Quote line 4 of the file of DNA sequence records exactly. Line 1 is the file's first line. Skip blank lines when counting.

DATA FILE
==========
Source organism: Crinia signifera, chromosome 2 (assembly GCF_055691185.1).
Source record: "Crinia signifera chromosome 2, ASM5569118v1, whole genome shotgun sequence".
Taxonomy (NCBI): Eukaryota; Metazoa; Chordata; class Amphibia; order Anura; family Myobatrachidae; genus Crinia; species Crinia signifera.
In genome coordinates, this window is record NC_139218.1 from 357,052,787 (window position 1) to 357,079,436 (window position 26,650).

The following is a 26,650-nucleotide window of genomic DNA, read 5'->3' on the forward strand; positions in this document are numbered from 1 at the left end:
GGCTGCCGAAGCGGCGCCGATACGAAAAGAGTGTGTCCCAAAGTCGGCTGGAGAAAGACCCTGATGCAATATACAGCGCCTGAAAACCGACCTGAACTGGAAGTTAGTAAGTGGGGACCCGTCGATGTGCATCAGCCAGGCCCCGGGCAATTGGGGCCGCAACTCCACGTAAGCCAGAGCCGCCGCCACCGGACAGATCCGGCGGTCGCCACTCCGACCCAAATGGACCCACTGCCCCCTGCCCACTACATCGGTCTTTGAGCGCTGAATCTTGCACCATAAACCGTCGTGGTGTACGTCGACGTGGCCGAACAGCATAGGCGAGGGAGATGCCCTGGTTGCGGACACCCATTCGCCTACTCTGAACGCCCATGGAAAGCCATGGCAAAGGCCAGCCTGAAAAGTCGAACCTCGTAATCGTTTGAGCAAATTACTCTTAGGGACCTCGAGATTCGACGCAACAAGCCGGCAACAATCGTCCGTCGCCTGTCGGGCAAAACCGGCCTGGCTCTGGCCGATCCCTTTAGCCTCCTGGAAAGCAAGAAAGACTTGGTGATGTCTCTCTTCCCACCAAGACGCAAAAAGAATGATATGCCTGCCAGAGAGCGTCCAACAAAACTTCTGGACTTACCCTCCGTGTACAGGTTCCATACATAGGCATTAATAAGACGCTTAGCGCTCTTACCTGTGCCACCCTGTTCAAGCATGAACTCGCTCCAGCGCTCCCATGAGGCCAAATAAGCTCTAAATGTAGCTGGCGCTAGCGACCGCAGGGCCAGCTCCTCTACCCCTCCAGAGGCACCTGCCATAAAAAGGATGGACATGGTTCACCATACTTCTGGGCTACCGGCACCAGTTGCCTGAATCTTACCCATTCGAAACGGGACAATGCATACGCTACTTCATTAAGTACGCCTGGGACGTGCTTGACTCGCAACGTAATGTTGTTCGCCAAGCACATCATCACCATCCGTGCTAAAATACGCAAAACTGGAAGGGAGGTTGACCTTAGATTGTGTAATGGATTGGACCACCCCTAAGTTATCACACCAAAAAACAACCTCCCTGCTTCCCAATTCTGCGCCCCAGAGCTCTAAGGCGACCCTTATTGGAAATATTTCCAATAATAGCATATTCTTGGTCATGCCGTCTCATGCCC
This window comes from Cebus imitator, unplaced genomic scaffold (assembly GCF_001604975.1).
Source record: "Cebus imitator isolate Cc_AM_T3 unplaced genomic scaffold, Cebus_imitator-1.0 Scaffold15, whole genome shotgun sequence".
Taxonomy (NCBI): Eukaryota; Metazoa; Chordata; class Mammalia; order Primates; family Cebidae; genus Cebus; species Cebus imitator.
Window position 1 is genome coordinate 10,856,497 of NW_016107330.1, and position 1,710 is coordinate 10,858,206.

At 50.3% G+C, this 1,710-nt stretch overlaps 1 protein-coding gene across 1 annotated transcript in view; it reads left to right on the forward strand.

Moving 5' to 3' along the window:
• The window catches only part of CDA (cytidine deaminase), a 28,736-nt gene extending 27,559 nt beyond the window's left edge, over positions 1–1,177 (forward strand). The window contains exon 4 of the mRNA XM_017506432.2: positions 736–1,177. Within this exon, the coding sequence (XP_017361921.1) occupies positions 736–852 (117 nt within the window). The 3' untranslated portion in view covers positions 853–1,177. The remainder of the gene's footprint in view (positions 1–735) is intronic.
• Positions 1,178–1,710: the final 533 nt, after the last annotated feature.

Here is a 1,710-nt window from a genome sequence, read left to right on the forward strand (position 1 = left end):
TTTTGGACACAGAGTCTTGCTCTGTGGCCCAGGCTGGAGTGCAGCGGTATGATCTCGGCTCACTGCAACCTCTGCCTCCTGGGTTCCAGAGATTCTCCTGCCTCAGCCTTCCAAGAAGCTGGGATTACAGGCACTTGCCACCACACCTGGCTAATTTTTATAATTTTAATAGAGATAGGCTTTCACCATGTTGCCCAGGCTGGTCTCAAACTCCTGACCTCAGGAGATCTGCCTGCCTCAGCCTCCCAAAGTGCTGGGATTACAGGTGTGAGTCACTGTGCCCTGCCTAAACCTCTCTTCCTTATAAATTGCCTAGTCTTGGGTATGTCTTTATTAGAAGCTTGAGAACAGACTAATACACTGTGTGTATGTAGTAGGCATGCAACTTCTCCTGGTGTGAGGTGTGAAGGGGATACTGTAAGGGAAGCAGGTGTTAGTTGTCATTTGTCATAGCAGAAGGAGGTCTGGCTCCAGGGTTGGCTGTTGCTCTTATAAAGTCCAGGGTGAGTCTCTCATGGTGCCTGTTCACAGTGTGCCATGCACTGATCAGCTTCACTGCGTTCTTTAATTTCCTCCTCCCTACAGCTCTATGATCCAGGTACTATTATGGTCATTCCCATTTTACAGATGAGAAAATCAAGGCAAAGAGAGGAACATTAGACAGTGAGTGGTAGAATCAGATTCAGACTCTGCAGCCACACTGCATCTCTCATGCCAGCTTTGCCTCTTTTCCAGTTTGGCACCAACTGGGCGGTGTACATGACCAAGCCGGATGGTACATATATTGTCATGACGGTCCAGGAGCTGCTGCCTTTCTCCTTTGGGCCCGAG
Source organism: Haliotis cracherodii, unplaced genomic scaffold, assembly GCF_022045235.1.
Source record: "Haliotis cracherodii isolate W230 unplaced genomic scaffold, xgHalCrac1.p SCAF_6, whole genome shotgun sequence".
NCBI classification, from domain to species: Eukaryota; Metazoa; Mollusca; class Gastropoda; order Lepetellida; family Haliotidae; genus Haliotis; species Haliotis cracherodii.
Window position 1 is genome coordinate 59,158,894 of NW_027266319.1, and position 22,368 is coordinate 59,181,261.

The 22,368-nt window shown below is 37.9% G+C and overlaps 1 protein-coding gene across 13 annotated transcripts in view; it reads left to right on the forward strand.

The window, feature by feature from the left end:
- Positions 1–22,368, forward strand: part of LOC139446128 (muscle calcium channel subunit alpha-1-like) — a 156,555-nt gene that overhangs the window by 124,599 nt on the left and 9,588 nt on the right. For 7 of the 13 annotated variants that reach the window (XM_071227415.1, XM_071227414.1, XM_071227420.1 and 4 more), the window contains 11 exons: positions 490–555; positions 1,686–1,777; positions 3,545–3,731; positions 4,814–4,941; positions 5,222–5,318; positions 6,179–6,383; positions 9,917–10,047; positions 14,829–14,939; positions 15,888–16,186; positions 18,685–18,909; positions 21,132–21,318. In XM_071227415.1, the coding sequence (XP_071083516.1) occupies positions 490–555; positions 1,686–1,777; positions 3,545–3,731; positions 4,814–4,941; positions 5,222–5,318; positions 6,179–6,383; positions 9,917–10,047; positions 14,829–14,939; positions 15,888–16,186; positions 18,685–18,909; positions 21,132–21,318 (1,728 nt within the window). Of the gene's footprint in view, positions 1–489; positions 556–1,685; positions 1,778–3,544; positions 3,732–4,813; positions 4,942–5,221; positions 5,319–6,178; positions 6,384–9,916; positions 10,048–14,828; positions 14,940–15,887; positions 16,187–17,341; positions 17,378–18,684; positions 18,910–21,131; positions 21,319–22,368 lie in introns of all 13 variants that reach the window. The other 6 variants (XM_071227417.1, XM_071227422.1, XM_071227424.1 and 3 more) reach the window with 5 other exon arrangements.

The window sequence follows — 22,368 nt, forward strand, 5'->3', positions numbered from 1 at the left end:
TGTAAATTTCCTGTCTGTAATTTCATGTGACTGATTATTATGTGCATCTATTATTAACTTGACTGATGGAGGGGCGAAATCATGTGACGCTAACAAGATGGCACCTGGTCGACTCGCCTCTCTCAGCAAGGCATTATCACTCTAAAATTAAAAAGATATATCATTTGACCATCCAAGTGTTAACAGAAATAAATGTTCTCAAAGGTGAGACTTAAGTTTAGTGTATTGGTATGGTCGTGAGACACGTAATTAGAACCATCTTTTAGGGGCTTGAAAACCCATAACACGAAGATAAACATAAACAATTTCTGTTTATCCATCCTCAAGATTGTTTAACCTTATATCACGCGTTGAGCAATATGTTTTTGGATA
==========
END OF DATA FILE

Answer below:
In genome coordinates, this window is record NC_139218.1 from 357,052,787 (window position 1) to 357,079,436 (window position 26,650).